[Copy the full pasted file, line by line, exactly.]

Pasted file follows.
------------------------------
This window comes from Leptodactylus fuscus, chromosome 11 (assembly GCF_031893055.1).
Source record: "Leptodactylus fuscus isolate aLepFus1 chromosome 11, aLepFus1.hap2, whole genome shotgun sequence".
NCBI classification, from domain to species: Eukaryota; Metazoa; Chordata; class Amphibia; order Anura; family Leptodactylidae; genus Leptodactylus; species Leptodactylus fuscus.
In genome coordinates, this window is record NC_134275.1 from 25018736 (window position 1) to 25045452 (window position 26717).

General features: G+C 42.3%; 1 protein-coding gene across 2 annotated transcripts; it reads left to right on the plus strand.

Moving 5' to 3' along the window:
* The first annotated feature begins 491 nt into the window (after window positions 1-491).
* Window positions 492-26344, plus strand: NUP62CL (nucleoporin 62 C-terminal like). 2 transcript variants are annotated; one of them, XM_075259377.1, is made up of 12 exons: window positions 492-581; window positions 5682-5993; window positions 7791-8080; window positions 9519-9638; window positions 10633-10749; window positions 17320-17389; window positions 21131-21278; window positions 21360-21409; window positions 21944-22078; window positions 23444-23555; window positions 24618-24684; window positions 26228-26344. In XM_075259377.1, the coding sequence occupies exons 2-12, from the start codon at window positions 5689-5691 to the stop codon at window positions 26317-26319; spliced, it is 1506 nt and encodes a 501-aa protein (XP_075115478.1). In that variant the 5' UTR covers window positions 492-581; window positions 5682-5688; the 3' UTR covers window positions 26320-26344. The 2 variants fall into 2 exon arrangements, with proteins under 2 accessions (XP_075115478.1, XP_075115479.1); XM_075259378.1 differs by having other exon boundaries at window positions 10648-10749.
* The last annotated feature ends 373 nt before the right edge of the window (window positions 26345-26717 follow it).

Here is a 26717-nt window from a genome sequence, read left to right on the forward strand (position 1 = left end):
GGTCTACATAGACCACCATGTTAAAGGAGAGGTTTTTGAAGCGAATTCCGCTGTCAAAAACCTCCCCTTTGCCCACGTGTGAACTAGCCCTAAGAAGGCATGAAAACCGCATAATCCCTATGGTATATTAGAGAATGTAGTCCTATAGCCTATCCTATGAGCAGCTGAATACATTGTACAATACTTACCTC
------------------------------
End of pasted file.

This window comes from Leptodactylus fuscus, chromosome 11 (assembly GCF_031893055.1).
Source record: "Leptodactylus fuscus isolate aLepFus1 chromosome 11, aLepFus1.hap2, whole genome shotgun sequence".
NCBI classification, from domain to species: Eukaryota; Metazoa; Chordata; class Amphibia; order Anura; family Leptodactylidae; genus Leptodactylus; species Leptodactylus fuscus.
In genome coordinates, this window is record NC_134275.1 from 25018736 (window position 1) to 25045452 (window position 26717).

General features: G+C 42.3%; 1 protein-coding gene across 2 annotated transcripts; it reads left to right on the plus strand.

Moving 5' to 3' along the window:
* The first annotated feature begins 491 nt into the window (after window positions 1-491).
* Window positions 492-26344, plus strand: NUP62CL (nucleoporin 62 C-terminal like). 2 transcript variants are annotated; one of them, XM_075259377.1, is made up of 12 exons: window positions 492-581; window positions 5682-5993; window positions 7791-8080; window positions 9519-9638; window positions 10633-10749; window positions 17320-17389; window positions 21131-21278; window positions 21360-21409; window positions 21944-22078; window positions 23444-23555; window positions 24618-24684; window positions 26228-26344. In XM_075259377.1, the coding sequence occupies exons 2-12, from the start codon at window positions 5689-5691 to the stop codon at window positions 26317-26319; spliced, it is 1506 nt and encodes a 501-aa protein (XP_075115478.1). In that variant the 5' UTR covers window positions 492-581; window positions 5682-5688; the 3' UTR covers window positions 26320-26344. The 2 variants fall into 2 exon arrangements, with proteins under 2 accessions (XP_075115478.1, XP_075115479.1); XM_075259378.1 differs by having other exon boundaries at window positions 10648-10749.
* The last annotated feature ends 373 nt before the right edge of the window (window positions 26345-26717 follow it).

Here is a 26717-nt window from a genome sequence, read left to right on the forward strand (position 1 = left end):
GGTCTACATAGACCACCATGTTAAAGGAGAGGTTTTTGAAGCGAATTCCGCTGTCAAAAACCTCCCCTTTGCCCACGTGTGAACTAGCCCTAAGAAGGCATGAAAACCGCATAATCCCTATGGTATATTAGAGAATGTAGTCCTATAGCCTATCCTATGAGCAGCTGAATACATTGTACAATACTTACCTC